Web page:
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Kongo across the Waters: Traveling Art Exhibit



Introducing Kongo across the Waters

October 24, 2013

The traveling art exhibit, which explores the legacy of West Central Africa, will be housed at the University of Florida for the next five months


On Oct. 22, the University of Florida’s Samuel P. Harn Museum of Art and the Royal Museum for Central Africa (RMCA) in Tervuren, Belgium opened a groundbreaking exhibit in Gainesville. “Kongo across the Waters’’ is comprised of 162 selections ranging from sculptures, drawings, engravings, baskets, and contemporary mixed-media which “reveal new cultural connections across multiple centuries and continents.” Admission is free.

An accompanying same-titled book accompanies the exhibit authored by three of the leading inspirations: Susan Cooksey, Harn Museum’s curator of African Art; Dr. Robin Poynor, professor of Art History (University of Florida); and Hein Vanhee, curator of Belgium’s RMCA.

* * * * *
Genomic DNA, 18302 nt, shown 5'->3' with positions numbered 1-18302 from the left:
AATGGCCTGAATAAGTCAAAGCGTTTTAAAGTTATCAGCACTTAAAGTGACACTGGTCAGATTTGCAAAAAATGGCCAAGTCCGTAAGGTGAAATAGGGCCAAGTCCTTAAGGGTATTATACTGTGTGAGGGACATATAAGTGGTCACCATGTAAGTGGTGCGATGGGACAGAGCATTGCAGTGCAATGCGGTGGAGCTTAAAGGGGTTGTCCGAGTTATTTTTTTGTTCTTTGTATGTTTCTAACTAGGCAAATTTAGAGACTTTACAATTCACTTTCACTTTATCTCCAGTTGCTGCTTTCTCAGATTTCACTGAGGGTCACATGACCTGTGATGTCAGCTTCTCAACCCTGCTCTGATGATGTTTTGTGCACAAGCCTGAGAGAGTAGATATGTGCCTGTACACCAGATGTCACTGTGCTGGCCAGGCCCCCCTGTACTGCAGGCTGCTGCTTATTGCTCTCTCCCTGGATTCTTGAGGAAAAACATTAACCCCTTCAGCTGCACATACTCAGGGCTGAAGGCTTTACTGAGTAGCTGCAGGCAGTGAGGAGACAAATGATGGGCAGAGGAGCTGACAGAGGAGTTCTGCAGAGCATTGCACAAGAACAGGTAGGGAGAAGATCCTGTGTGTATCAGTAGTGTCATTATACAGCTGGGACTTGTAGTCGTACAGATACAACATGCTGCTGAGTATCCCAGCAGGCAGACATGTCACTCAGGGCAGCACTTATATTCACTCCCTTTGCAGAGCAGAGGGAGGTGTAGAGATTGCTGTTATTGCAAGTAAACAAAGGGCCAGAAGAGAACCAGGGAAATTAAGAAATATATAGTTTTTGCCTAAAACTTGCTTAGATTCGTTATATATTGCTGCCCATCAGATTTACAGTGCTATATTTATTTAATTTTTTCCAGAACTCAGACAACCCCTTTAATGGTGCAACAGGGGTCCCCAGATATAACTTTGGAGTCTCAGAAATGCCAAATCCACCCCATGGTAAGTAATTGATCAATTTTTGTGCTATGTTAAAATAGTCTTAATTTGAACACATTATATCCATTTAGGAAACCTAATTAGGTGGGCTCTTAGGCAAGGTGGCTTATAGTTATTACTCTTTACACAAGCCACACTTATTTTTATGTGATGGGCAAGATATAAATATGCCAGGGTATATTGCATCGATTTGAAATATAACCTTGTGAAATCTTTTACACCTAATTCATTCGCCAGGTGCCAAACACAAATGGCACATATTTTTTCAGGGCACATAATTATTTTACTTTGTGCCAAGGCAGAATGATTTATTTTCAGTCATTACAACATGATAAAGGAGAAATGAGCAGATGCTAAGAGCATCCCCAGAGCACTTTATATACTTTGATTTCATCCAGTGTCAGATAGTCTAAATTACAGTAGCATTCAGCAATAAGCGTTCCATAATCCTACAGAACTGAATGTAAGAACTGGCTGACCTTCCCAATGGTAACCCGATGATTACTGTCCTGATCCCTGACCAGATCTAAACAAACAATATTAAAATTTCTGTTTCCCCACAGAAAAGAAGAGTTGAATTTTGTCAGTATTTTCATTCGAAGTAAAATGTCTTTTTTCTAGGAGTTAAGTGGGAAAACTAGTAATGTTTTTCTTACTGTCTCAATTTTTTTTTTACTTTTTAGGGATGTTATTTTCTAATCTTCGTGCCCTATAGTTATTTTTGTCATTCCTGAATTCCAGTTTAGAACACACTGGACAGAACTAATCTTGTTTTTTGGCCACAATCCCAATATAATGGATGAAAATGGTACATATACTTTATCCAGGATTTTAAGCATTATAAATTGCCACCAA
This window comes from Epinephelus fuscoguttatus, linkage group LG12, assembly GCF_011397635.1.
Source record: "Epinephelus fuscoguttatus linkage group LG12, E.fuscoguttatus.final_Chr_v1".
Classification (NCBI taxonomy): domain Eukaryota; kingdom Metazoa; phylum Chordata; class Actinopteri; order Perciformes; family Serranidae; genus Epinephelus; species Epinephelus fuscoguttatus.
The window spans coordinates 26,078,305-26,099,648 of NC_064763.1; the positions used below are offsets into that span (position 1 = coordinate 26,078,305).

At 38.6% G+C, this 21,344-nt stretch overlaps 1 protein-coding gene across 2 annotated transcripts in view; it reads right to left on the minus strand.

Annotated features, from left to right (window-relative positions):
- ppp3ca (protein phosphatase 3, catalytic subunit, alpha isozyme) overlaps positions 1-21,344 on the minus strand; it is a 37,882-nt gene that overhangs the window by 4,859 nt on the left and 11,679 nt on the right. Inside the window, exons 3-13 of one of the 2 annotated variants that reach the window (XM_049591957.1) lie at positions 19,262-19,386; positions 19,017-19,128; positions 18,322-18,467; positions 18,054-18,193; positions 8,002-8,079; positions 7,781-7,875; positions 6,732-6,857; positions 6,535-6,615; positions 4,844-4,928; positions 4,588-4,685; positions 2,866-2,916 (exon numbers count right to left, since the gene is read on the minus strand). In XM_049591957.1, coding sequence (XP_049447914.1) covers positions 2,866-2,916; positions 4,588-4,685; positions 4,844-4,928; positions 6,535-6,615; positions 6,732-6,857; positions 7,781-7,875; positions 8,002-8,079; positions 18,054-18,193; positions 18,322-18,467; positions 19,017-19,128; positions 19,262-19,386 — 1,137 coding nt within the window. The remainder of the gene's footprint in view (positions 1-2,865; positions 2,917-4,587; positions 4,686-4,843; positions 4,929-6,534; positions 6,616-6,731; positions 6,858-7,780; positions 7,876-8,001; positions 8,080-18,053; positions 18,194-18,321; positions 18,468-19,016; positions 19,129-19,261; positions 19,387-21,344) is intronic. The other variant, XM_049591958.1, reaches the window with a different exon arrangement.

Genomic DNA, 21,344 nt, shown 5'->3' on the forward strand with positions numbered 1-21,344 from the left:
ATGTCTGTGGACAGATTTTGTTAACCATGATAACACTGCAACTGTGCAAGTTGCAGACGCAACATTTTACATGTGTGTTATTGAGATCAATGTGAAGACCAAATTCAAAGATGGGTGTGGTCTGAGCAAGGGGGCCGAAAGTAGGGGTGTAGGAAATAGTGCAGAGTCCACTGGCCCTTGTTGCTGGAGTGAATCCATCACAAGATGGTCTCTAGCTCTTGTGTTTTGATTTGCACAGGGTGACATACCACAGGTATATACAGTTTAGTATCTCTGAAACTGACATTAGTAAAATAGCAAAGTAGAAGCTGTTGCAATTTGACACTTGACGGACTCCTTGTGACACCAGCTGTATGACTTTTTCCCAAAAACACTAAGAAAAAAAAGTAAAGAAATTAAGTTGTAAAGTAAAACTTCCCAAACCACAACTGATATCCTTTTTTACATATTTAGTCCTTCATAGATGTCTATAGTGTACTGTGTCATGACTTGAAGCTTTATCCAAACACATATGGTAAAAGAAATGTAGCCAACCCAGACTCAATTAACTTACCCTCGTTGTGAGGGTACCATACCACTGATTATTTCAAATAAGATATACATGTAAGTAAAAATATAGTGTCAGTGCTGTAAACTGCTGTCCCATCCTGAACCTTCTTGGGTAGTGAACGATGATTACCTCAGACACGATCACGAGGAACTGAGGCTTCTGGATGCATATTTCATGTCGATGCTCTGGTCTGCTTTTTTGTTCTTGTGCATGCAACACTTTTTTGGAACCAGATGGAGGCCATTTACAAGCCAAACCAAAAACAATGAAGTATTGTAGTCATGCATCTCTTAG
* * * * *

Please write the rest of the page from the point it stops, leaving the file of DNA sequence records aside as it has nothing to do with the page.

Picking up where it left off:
(Left) The “Memory Jar’’ is made of hand-built clay with encrusted shards and found objects.(Center) The Ndunga mask is from the Woyo, early 20th-century wood.(Right) The anthropormorphic power figure, Nkisi Nkondi, is of shell, vegetal fiber, metal, pigment and glass.

(Left) The “Memory Jar’’ is made of hand-built clay with encrusted shards and found objects. (Center) The Ndunga mask is from the Woyo, early 20th-century wood. (Right) The anthropormorphic power figure, Nkisi Nkondi, is of shell, vegetal fiber, metal, pigment and glass.

The Florida connection Most Floridians are abundantly aware of the peninsula’s namesake founder: Spanish conquistador Ponce de Leon who proclaimed his discovery La Florida 500 years ago in April 1513.